Reliving Mumbai's 9/11

A chilling HBO documentary revisits the three days of trauma Mumbai endured last year—the bloodshed that left 170 dead, the quiet voices of the seemingly unstoppable terrorists. Tunku Varadarajan looks back on the attacks.

Arko Datta / Reuters

As two heavily armed terrorists barged through the front doors of the five-star Oberoi Trident hotel in the Indian city of Mumbai, their cell phone rang. “Are you there?” a voice asked. On learning that the men were, indeed, at the appointed place, the same voice said, in a tone so soothing it could have been that of a doctor coddling a terminal patient: “You’re very close to heaven, brother.”

A year ago, 10 young jihadist men—brainwashed to the core of what passed for their souls—set out from training camps in neighboring Pakistan in search of a murderous place in heaven, the path to which ran through Mumbai. Members of Lashkar-e-Taiba, or the Righteous Army, their goal—messianic and mesmerizing—was to sow as much havoc in a city of 15 million as it was possible for 10 men to do. This was Mumbai’s own 9/11; and yet, unlike the assault on New York City and Washington, in which the killers perished in the first minutes of their meticulous dastardliness, Mumbai’s trauma lasted three whole days, with the terrorists at large, seemingly unstoppable, shooting people at close quarters, breaking down doors, slitting throats, hurling grenades, taking and killing hostages…and making phone calls.

We hear the phone ring as we watch, and it is as if it is ringing in our own living room. “When this is over,” Brother Wasi says, “there will be much more fear in the world.”

Terror in Mumbai, which airs Thursday at 8 p.m. Eastern on HBO, stands out most chillingly for one reason: It offers viewers almost 20 minutes of recordings of phone conversations between the terrorists in Mumbai and their controller in Pakistan, a man called “Brother Wasi.” These were recordings made in real time (is there any other sort of time, one wonders, when terrorists seize a city?) by Indian intelligence, and they reveal not the banality of evil but its quiet, unhurried self-satisfaction.

We hear the phone ring as we watch, and it is as if it is ringing in our own living room. “When this is over,” Brother Wasi says, “there will be much more fear in the world.” Another ring, another conversation, this time between Wasi and the bastards who have taken hold of the Taj Mahal Hotel, Mumbai’s—nay, Asia’s—finest hostelry. “Pile up the carpets and mattresses from the room you’ve opened,” Brother Wasi instructs. “Douse them with alcohol and set them alight. Get a couple of floors burning.”

Each time Wasi calls his terrorists in Mumbai, however heated the moment, there is a punctilious, chilling adherence to Muslim norms of intercourse. The phone rings; the gunman answers: “Assalam-o-alaikum.” And Wasi says, cool as an Islamist cucumber: “Walaikumsalam.” Everyday Muslim courtesies must be followed, even as infidels are cut down.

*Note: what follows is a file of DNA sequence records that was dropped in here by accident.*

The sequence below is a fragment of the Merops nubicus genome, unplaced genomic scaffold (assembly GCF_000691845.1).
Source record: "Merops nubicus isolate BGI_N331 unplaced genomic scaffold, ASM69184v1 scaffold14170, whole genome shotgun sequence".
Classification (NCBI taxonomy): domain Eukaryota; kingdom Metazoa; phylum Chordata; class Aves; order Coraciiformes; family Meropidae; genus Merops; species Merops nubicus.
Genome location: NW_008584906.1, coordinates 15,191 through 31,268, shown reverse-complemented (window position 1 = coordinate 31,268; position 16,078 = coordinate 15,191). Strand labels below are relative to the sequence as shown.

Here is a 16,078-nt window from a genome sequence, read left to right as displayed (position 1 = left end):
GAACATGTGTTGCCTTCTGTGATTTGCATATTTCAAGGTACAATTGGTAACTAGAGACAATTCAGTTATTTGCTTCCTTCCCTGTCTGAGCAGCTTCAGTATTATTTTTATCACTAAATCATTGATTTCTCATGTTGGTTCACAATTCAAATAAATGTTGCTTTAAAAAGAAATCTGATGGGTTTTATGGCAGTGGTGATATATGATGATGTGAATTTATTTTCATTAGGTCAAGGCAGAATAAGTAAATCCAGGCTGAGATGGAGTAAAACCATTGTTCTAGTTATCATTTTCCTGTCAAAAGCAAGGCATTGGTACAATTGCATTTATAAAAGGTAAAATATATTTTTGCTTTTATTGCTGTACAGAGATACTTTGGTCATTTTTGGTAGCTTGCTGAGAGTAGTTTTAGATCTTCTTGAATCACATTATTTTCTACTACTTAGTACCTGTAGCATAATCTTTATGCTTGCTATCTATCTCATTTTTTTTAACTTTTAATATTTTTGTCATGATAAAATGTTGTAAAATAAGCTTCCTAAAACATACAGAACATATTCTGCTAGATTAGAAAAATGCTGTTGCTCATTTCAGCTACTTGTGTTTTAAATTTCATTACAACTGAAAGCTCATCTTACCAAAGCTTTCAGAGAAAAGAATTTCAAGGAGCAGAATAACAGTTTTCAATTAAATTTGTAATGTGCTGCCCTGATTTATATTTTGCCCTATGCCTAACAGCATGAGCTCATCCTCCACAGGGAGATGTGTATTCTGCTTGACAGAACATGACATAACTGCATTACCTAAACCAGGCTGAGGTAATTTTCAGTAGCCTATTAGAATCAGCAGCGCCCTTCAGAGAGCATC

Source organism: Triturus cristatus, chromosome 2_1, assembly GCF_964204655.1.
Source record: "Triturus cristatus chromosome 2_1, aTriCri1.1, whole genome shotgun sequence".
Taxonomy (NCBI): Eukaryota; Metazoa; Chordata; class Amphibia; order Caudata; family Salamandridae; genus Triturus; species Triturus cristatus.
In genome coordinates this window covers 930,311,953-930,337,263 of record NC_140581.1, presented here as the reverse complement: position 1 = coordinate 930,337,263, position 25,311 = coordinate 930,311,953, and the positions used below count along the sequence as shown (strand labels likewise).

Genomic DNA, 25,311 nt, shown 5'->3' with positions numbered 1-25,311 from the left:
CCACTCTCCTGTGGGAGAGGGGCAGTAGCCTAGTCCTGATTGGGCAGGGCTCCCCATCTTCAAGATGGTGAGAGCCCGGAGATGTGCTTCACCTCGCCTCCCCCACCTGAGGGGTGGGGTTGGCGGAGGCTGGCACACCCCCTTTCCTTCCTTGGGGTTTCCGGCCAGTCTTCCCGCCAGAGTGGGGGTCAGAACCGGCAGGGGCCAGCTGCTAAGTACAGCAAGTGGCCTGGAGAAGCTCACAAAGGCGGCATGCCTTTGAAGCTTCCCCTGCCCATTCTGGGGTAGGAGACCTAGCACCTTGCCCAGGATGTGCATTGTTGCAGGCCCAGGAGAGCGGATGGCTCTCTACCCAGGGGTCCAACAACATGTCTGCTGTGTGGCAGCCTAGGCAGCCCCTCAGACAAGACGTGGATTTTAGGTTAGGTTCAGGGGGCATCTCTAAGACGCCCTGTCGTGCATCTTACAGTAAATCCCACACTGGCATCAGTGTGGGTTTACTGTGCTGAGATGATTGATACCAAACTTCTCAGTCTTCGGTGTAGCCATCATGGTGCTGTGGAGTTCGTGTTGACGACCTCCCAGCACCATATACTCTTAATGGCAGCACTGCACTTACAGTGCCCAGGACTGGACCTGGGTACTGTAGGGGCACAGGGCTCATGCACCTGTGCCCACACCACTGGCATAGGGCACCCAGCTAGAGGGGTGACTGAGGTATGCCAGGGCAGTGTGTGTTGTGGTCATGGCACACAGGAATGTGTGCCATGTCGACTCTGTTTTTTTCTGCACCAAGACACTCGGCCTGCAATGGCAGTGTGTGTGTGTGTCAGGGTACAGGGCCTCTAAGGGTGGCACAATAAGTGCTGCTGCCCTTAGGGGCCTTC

This is not a documentary for the young to watch, or even for those adults who crumble easily. How to process the telephone conversation between Wasi and the gunman holed up in Mumbai’s Chabad House, where a few American Jews are held hostage? Wasi says: “As I told you, every person you kill where you are”—referring to the Jewish building—“is worth 50 of the ones killed elsewhere.” Later, as Indian army commandos close in on the building, Wasi, watching the scene on TV in Pakistan, fears that the last surviving gunman there will be taken alive. So he orders him to shoot the last two Jewish hostages forthwith: “Yes, sit them up and shoot them in the back of the head.” The gunman, now weak with hunger and thirst, obliges. We hear a shot. Wasi does, too—he is on the line. What about the second shot, he asks. “I got them both,” he is told, by the gunman.

The terrorists killed 170 people; nine of the 10 terrorists were killed, and one—Ajmal Amir Kasab—was captured alive. Imagine the consternation when he turned out to be a brainwashed tool, a Pakistani peasant with no clear thoughts of his own, a man who was taught that, on being martyred, his body would emanate a sweet scent and his face would begin to glow. After Kasab’s colleagues were killed, the Mumbai police took him to the morgue to see their bodies. “We broke him psychologically,” a senior policeman says. In the morgue, Kasab saw no glowing faces, and detected no sweet scent; all he saw were the mangled, hideous, unheavenly corpses of his fellow terrorists. He knew, then, that “he had been taken for a ride.” In such primitive belief rests the fate of the innocent.

The documentary, which runs for little over an hour, is narrated by Newsweek’s Fareed Zakaria. For the most part, his is an unobtrusive presence, and he wisely leaves the film and phone recordings to tell their own tale. At the end, however, he treats viewers to a poli-sci bromide that we could really have done without. “We need,” he says, “to get the military and the foreign policy right.” But we also need, he preaches, to change “the sense of hopelessness” and the “simple despair of young men” in societies like Pakistan’s.

Zakaria concludes: “We need to help the young men you’ve just watched embrace life rather than death.” At the end of a documentary that lays bare the nihilism and pitilessness of Islamist terrorists as they laid waste to Zakaria’s own city, why on earth would he say a thing so pious, and so ineffably glib?

Tunku Varadarajan is a national affairs correspondent and writer at large for The Daily Beast. He is also a research fellow at Stanford’s Hoover Institution and a professor at NYU’s Stern Business School. (Follow him on Twitter here.)